I'm sure I'm being unreasonable, but...
November 17, 2009 2:38 PM   Subscribe

What can I do to get along with my husband's family?

My husband and I have been married 12 years, the last several of which have been somewhat rocky. He "met up" with a high school crush on Facebook and began an online emotional affair with her (she is married as well and lives in another state). After a couple months of high drama, that relationship ended and we are both working together on repairing our marriage. We feel pretty solid and have come quite a long way and I don't feel that this woman is a threat at all. The sticking point is that she is Facebook friends with my husband's brother and his wife, along with a few other mutual friends. My in laws know the entire story of their relationship and they know that it dredges up all sorts of memories of a particularly horrible time whenever I see her name, much less cheery messages back and forth between them. I've asked them once to please respect my feelings and to be supportive of what my husband and I are going through and to "unfriend" this woman, which ended in them giving me blank looks and vague "we'll think about it" answers and of course, they are still friends.

I'm really really trying to be the bigger person here and not let this bother me, however I agreed to watch their child while they go on a vacation next month-it was only after I said that I would that I found out that they are going on vacation with this woman. For some reason, this has me really angry. I feel as if the friendship with her is more important to them than my feelings and how seeing them make plans together and be all buddy-ish might be hurtful to me isn't a concern of theirs at all.

I realize I have no right to tell them who they can be friends with and I really should be the bigger person and go about my life, but it's difficult since my husband and his brother are close and my son loves his cousin. How can I spend time with these people who I feel are disrespectful of my feelings and still act like none of this bothers me? I'm trying to keep a friendly relationship for my husband and son's sake, but it's very difficult some days.
posted by anonymous to Human Relations (43 answers total) 4 users marked this as a favorite
 
Is it possible for you and your husband to remove yourselves from Facebook? I know how you must feel. I'm sure a lot of us have been there, too. But it's not fair to ask other people to stop talking to this woman online because you might see it. Taking yourselves away from this situation will keep you from being faced with unpleasant memories all the time, and there are still plenty of ways to keep in touch with your friends and family. I'm not saying that this is absolutely the right thing to do, but if you're asking them to alter their Facebook interactions, I think it makes more sense for you to alter your own.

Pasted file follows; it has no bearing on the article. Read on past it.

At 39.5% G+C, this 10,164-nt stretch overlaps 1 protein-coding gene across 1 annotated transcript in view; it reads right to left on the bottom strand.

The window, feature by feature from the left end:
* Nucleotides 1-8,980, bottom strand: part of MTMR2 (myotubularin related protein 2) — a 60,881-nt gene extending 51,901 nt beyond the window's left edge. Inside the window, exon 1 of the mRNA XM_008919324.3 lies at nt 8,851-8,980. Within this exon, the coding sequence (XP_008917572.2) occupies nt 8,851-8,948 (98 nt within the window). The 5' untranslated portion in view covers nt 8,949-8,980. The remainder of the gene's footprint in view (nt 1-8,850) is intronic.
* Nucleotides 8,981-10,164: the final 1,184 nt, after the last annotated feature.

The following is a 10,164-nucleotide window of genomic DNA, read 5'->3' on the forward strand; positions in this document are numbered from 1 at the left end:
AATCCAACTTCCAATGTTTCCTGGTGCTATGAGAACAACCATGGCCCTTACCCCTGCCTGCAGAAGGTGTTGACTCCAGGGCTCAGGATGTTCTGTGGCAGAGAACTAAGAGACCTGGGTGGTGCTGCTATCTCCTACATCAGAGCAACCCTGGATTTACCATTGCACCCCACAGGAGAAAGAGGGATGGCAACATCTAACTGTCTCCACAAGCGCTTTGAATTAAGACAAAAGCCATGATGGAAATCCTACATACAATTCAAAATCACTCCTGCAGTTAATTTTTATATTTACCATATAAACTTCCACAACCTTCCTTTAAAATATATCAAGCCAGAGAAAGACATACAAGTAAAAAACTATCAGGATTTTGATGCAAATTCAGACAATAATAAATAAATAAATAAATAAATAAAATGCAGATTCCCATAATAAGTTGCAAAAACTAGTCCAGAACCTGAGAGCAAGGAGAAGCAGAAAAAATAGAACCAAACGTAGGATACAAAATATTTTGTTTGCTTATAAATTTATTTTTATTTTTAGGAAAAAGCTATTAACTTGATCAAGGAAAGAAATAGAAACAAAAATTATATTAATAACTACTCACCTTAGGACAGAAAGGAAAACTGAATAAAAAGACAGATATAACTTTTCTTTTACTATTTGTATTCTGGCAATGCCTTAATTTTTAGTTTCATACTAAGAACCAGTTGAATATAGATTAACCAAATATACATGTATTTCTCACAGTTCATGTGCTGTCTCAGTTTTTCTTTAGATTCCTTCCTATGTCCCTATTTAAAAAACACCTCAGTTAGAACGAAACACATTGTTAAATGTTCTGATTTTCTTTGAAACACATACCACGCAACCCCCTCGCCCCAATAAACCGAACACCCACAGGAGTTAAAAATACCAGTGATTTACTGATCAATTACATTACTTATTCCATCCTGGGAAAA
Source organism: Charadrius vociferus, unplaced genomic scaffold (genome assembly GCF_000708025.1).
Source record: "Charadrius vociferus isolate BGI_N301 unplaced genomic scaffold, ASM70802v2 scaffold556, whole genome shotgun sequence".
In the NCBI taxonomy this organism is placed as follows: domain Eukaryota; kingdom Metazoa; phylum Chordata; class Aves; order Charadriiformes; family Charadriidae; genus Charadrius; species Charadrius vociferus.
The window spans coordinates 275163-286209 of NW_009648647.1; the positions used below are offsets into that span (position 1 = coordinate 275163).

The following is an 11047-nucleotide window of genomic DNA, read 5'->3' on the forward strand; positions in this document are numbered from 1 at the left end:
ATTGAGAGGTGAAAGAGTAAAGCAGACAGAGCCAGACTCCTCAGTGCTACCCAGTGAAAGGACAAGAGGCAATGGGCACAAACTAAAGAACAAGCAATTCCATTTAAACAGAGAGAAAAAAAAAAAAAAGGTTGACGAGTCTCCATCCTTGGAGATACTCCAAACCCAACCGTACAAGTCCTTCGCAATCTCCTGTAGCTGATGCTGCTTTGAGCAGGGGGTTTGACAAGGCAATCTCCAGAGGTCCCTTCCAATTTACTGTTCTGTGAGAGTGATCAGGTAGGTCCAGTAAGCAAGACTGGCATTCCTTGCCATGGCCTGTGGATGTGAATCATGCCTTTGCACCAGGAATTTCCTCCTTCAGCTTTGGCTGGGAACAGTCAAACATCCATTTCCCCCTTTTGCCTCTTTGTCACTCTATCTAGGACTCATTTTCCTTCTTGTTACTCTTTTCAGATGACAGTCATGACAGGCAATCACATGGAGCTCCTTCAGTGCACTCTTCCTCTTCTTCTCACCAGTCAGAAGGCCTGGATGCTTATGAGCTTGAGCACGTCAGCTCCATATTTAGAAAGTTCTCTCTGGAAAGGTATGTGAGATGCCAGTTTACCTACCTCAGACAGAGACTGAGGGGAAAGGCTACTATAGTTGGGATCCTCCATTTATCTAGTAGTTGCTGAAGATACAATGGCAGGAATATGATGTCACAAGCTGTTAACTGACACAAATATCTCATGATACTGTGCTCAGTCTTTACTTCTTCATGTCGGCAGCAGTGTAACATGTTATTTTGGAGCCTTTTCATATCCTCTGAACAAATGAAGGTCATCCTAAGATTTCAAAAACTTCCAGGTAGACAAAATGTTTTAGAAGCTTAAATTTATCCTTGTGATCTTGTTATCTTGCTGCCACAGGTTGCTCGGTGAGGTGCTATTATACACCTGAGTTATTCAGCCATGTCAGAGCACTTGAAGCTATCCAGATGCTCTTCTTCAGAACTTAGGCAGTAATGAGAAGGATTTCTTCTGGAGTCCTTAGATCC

posted by katillathehun at 2:43 PM on November 17, 2009


I feel as if the friendship with her is more important to them than my feelings...

I'm truly not trying to be snarky here, but are your feelings more important than their freedom to be friends with whomever they like? You can ignore them on Facebook, both by not looking at their profiles and by clicking "Hide" when their status updates come up in your feed. Or, as katillathehun says, just get off Facebook altogether.
posted by runningwithscissors at 2:47 PM on November 17, 2009 [4 favorites]


You don't get to ask other people to un-friend someone. You can't do that.

Stop using Facebook? At least for a few months?
posted by rokusan at 2:47 PM on November 17, 2009


For some reason, this has me really angry.
Just reading that made me angry, too.

Facebook only creates a vivid networked illustration of how these people know each other. While I'd agree with Katilla that perhaps it's in your best interest to delete both accounts, that wouldn't separate you from a situation like this - a situation I'm actually quite appalled at.

Your description of high-school crush fails to really grasp the depth at which your in-laws know this woman. I realize you're anon but perhaps you can shoot a mod some responses..

What else was she to your husband and/or his family that they are still so friendly towards her -- enough to go vacationing with her?

And are you sure you've made it very clear to them what the situation was and how it has affected your marriage? I realize this is a pretty sensitive/sore subject for you but that might explain the blank looks and seemingly careless reactions to do so.

Looking at previous comments, I'm not sure if I'm missing the point or if this Facebook thing is the main problem. The way I'm reading it, the fact that they are having you watch your nephew while they go off and have fun with a woman that contributed to putting quite a large dent in your marriage is a bigger issue than the Facebook one.

Deleting your account / hiding posts by that person are 100% effective digitally, but it sounds like you need to make it more clear in the physical world that situations like the one they've put you in aren't helping you cope with this.